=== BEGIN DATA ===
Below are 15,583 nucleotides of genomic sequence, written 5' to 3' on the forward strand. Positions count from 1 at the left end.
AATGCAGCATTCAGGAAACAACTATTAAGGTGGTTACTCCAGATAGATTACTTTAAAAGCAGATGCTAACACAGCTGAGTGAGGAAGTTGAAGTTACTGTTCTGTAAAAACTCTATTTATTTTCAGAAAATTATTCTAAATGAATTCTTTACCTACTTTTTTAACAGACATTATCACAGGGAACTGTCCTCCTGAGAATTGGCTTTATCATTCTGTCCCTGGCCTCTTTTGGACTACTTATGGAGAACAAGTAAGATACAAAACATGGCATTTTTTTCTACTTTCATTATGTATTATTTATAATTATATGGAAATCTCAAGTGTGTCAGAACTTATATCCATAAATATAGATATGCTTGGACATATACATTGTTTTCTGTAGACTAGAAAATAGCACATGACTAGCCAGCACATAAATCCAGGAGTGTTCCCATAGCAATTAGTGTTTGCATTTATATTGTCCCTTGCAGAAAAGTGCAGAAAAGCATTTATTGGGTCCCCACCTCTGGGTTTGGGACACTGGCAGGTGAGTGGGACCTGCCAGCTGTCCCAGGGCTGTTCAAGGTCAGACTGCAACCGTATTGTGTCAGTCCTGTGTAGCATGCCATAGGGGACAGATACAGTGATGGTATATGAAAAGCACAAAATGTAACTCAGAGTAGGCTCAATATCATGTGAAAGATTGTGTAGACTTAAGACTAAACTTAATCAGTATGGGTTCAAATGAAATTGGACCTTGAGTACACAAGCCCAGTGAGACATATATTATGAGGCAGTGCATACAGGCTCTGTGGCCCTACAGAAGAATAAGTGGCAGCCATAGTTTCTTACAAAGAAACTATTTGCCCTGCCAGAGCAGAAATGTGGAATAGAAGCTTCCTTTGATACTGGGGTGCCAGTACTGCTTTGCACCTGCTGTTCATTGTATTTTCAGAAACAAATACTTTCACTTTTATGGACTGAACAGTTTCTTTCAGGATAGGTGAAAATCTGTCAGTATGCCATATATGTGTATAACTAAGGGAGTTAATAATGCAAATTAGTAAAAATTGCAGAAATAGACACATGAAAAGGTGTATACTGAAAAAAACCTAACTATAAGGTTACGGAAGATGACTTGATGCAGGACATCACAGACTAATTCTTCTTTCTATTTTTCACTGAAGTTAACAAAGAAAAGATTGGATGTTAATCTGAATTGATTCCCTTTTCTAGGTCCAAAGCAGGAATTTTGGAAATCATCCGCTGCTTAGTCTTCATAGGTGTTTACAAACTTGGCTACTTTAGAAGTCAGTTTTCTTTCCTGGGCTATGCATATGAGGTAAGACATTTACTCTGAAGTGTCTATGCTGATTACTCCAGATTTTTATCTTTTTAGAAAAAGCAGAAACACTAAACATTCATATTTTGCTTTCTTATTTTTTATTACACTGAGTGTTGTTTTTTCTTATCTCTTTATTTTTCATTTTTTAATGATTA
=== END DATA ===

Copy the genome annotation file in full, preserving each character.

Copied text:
Below are 15,583 nucleotides of genomic sequence, written 5' to 3' on the forward strand. Positions count from 1 at the left end.
AATGCAGCATTCAGGAAACAACTATTAAGGTGGTTACTCCAGATAGATTACTTTAAAAGCAGATGCTAACACAGCTGAGTGAGGAAGTTGAAGTTACTGTTCTGTAAAAACTCTATTTATTTTCAGAAAATTATTCTAAATGAATTCTTTACCTACTTTTTTAACAGACATTATCACAGGGAACTGTCCTCCTGAGAATTGGCTTTATCATTCTGTCCCTGGCCTCTTTTGGACTACTTATGGAGAACAAGTAAGATACAAAACATGGCATTTTTTTCTACTTTCATTATGTATTATTTATAATTATATGGAAATCTCAAGTGTGTCAGAACTTATATCCATAAATATAGATATGCTTGGACATATACATTGTTTTCTGTAGACTAGAAAATAGCACATGACTAGCCAGCACATAAATCCAGGAGTGTTCCCATAGCAATTAGTGTTTGCATTTATATTGTCCCTTGCAGAAAAGTGCAGAAAAGCATTTATTGGGTCCCCACCTCTGGGTTTGGGACACTGGCAGGTGAGTGGGACCTGCCAGCTGTCCCAGGGCTGTTCAAGGTCAGACTGCAACCGTATTGTGTCAGTCCTGTGTAGCATGCCATAGGGGACAGATACAGTGATGGTATATGAAAAGCACAAAATGTAACTCAGAGTAGGCTCAATATCATGTGAAAGATTGTGTAGACTTAAGACTAAACTTAATCAGTATGGGTTCAAATGAAATTGGACCTTGAGTACACAAGCCCAGTGAGACATATATTATGAGGCAGTGCATACAGGCTCTGTGGCCCTACAGAAGAATAAGTGGCAGCCATAGTTTCTTACAAAGAAACTATTTGCCCTGCCAGAGCAGAAATGTGGAATAGAAGCTTCCTTTGATACTGGGGTGCCAGTACTGCTTTGCACCTGCTGTTCATTGTATTTTCAGAAACAAATACTTTCACTTTTATGGACTGAACAGTTTCTTTCAGGATAGGTGAAAATCTGTCAGTATGCCATATATGTGTATAACTAAGGGAGTTAATAATGCAAATTAGTAAAAATTGCAGAAATAGACACATGAAAAGGTGTATACTGAAAAAAACCTAACTATAAGGTTACGGAAGATGACTTGATGCAGGACATCACAGACTAATTCTTCTTTCTATTTTTCACTGAAGTTAACAAAGAAAAGATTGGATGTTAATCTGAATTGATTCCCTTTTCTAGGTCCAAAGCAGGAATTTTGGAAATCATCCGCTGCTTAGTCTTCATAGGTGTTTACAAACTTGGCTACTTTAGAAGTCAGTTTTCTTTCCTGGGCTATGCATATGAGGTAAGACATTTACTCTGAAGTGTCTATGCTGATTACTCCAGATTTTTATCTTTTTAGAAAAAGCAGAAACACTAAACATTCATATTTTGCTTTCTTATTTTTTATTACACTGAGTGTTGTTTTTTCTTATCTCTTTATTTTTCATTTTTTAATGATTA